Tour of Bell Hill part 2: Top landing at Bell Hill

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Tour of Bell Hill part 2: Top landing at Bell Hill

Wing-mounted camera view from airborne hang glider

Top landing field

To set the scene, the glider in the top landing field is being carried forward to the parking and rigging area on the hill. You would not normally land that far forward; not safely, anyway.

The field is brown rather than green as in the other photos. This was later in the year (and indeed in a different year) than the other photos.

Aerial photo from a hang glider

Top landing approach photo 1

When the crop is high, as here, I start with at least 200 ft above take off before turning down wind. If I cannot gain that much height, I land in one of the designated landing fields at the bottom of the hill.

Aerial photo from a hang glider

Top landing approach photo 2

On this occasion I encountered sink nearly all the way, so my approach was a continual turn of varying bank until shortly before touch-down.

Aerial photo from a hang glider

Top landing approach photo 3

I leveled out momentarily. You need to land well back from the front of the field, which slopes and is very turbulent. Landing gear coming down to increase drag and thereby increase rate of descent…

Aerial photo from a hang glider

Top landing approach photo 4

Aiming for the snake-like trail where others have landed and carried forward. (Usually the farmer leaves a wide track all the way from the gate at the back of the field to the gate at the front. I guess this year he forgot.) Vehicles are parked along the top of the hill, along the fence that bounds the front of the field.


You need plenty of extra airspeed here in case you encounter a ‘hole’ in the air. The semi-upright position with the harness open creates lots of extra drag for a steep approch.

Aerial photo from a hang glider

Top landing approach photo 5

Often, just as you touch down or shortly before, you are picked up by a gust. You must hang on; maintain lots of speed and keep the glider straight. Hang glider landings here are otherwise no problem. (Just a bit scary on approach, is all.)


Next, I moved my hands to the downtubes (in case I needed to flare) so the camera button was out of reach. Despite the crop grabbing for the base tube, I made a good no-step landing only yards from the track.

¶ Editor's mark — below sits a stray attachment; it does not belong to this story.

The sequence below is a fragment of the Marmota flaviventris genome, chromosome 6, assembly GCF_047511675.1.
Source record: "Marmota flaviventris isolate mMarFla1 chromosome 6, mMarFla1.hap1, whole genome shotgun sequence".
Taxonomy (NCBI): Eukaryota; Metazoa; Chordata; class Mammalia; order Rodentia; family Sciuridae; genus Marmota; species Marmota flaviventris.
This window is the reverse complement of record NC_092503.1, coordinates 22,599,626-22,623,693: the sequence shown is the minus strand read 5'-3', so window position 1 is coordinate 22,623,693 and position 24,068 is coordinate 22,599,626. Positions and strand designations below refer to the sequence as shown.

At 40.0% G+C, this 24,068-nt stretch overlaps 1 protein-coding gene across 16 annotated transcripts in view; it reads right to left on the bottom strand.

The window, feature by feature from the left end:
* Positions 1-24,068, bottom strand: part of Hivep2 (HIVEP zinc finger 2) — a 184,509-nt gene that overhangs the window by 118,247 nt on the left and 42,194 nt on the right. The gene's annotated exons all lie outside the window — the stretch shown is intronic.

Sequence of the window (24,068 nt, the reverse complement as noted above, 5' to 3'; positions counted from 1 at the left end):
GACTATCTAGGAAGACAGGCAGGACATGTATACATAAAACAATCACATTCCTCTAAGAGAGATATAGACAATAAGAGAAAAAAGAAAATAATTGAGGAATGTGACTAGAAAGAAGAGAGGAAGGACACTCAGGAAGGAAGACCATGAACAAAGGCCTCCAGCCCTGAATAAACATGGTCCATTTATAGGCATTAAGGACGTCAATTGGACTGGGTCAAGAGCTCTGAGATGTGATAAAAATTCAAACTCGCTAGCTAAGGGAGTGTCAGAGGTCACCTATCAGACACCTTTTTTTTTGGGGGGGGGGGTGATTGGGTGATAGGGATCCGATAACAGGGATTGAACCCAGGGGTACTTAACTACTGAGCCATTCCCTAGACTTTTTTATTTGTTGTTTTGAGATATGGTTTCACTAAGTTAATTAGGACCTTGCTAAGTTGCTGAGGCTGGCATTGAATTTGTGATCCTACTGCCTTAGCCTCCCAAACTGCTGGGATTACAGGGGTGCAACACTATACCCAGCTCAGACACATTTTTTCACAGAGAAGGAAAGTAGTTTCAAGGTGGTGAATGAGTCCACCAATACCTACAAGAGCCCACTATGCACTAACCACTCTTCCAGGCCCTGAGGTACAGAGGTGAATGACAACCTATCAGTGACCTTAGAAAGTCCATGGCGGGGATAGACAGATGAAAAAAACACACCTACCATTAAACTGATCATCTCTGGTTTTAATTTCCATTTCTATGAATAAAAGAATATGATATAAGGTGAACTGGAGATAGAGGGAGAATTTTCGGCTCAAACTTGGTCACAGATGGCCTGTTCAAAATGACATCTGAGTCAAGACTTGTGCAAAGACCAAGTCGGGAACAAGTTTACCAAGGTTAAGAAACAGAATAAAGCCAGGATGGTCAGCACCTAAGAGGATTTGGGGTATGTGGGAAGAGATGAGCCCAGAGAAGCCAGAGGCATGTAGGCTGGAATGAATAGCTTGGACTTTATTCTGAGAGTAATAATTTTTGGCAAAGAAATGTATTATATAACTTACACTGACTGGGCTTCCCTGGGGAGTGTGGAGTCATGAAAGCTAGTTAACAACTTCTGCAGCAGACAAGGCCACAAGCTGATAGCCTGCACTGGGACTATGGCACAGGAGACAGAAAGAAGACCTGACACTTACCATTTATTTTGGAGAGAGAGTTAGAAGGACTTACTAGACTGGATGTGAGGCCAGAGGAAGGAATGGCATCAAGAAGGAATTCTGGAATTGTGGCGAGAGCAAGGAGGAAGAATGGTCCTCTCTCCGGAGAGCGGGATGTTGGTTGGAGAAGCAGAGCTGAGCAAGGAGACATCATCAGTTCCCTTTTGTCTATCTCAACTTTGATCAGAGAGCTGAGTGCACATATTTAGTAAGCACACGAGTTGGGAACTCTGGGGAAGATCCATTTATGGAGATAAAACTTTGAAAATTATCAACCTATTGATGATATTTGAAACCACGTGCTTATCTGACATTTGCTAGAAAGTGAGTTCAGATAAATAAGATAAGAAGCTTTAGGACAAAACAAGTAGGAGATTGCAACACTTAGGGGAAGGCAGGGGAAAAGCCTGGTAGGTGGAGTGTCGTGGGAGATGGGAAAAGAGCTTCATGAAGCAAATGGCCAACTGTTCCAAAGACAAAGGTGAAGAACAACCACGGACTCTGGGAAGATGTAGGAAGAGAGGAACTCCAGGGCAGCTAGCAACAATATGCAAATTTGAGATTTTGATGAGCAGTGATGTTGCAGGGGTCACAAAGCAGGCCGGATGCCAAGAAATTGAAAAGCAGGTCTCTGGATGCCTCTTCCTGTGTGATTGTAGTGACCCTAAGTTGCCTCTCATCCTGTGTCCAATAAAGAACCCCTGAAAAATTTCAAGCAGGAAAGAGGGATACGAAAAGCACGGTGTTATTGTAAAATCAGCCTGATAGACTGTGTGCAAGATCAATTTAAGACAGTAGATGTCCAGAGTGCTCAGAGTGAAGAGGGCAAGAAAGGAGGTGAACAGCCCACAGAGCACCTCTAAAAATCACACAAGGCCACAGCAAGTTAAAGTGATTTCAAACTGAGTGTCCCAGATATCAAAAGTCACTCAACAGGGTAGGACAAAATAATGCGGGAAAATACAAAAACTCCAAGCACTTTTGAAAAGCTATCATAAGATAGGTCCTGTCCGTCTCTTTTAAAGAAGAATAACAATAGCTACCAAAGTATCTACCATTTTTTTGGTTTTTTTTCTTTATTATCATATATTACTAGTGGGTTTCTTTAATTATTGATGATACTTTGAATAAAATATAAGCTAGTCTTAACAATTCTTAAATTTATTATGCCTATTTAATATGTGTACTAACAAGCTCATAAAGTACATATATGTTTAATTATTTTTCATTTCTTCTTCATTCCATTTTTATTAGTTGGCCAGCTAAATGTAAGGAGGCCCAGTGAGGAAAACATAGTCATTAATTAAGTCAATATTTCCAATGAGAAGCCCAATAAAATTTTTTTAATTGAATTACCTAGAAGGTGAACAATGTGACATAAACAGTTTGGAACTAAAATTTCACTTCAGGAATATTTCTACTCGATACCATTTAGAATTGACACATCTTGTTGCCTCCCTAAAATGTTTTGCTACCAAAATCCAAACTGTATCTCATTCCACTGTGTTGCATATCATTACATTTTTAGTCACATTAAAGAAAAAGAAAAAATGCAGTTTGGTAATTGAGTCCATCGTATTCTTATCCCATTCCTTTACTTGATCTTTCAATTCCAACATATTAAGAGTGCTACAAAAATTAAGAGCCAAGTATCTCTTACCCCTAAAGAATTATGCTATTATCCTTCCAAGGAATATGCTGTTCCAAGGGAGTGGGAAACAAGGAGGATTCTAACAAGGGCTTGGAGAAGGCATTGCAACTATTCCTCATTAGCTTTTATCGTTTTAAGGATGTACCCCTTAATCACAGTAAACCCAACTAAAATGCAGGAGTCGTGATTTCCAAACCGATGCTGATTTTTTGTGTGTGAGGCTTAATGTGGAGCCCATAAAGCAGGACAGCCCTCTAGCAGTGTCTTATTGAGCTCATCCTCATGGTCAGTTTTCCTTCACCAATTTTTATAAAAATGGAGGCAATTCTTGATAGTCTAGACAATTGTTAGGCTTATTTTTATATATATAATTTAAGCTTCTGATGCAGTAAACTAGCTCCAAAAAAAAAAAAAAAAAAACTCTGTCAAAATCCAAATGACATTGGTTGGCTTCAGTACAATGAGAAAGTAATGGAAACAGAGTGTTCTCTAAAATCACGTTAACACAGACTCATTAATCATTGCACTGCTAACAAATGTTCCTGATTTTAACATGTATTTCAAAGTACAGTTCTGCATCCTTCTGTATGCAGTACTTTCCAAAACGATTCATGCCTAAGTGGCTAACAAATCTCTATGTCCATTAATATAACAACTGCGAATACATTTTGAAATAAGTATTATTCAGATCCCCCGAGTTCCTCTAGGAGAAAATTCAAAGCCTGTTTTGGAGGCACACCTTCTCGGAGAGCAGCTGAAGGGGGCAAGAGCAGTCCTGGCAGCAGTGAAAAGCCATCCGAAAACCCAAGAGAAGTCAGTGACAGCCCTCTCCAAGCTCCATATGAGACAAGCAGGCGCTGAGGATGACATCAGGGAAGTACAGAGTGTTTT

Photo of hang glider touching down

Touch down

This landing in 2012 was in the middle of the field. (It is not as far forward as it appears here; a result of the curve and slope of the field.) Other experienced pilots say it is less turbulent here than at the back of the field. Even so, when I touched down, I was hit by a gust and carried up about ten feet, and I landed again some seconds later. This photo was taken by my GoPro HD taking a photo every minute automatically. I do not know if it is the first or the second touch-down, but judging by my sideways weight-shifting (indicating the turbulence that often accompanies a gust of wind) I would guess it is the first.

Pilot unclipping from a hang glider after landing

On this day in July 2011 I also landed on one of the transverse tracks made by farm machinery.

Unclipping without assistance in a strong wind requires a different technique from that shown here. (Such techniques are described in books by Dennis Pagen.)

Expert opinions differ about whether to land at the back of the top landing field at Bell Hill or land in the middle.

It is usually fairly turbulent on final and it is even more turbulent at the back of the field. However, I feel the turbulence does not cause a problem as long as you keep lots of extra speed in hand on final. Then, when you encounter a ‘hole in the air’, although you plummet, you still have plenty of airspeed to maintain directional control. As you round out, as often as not you will be slammed by the wind (not always). It can be so strong that you climb twenty feet or so and you make a second landing.

I noticed several hang gliders slowing up when about 30 feet up, both on bottom landings and here, in the top field at Bell Hill. (I suspect they are airplane pilots, who habitually slow up on final.) Do not do it! Keep that high speed on all the way down (to 2 or 3 ft up). Then just maintain that height until the glider settles. At that point, flare if you need to. (If you are slammed by a gust during the round out, pull in…)

These three photos were taken on a cold late afternoon in late August 2014. They are 5 seconds apart.

Hang glider in-flight photo

Ten seconds to touch-down

In the first photo, I have let go the base tube with my left hand to move it to the downtube. (My right hand is already on the right down-tube.)

Hang glider in-flight photo

Five seconds to touch-down

Hang glider in-flight photo


Although it is less turbulent in mid field, the risk of overshooting is significant. Having to fly through the strong turbulence at the brow of the hill while skimming the ground and avoiding collision with the fence, parked vehicles, and paragliders rising up from the hill weighs the decision (in my opinion) in favour of aiming to land at the back of the field.

Internal link

Tour of Bell Hill part 1: Front, back, and sides

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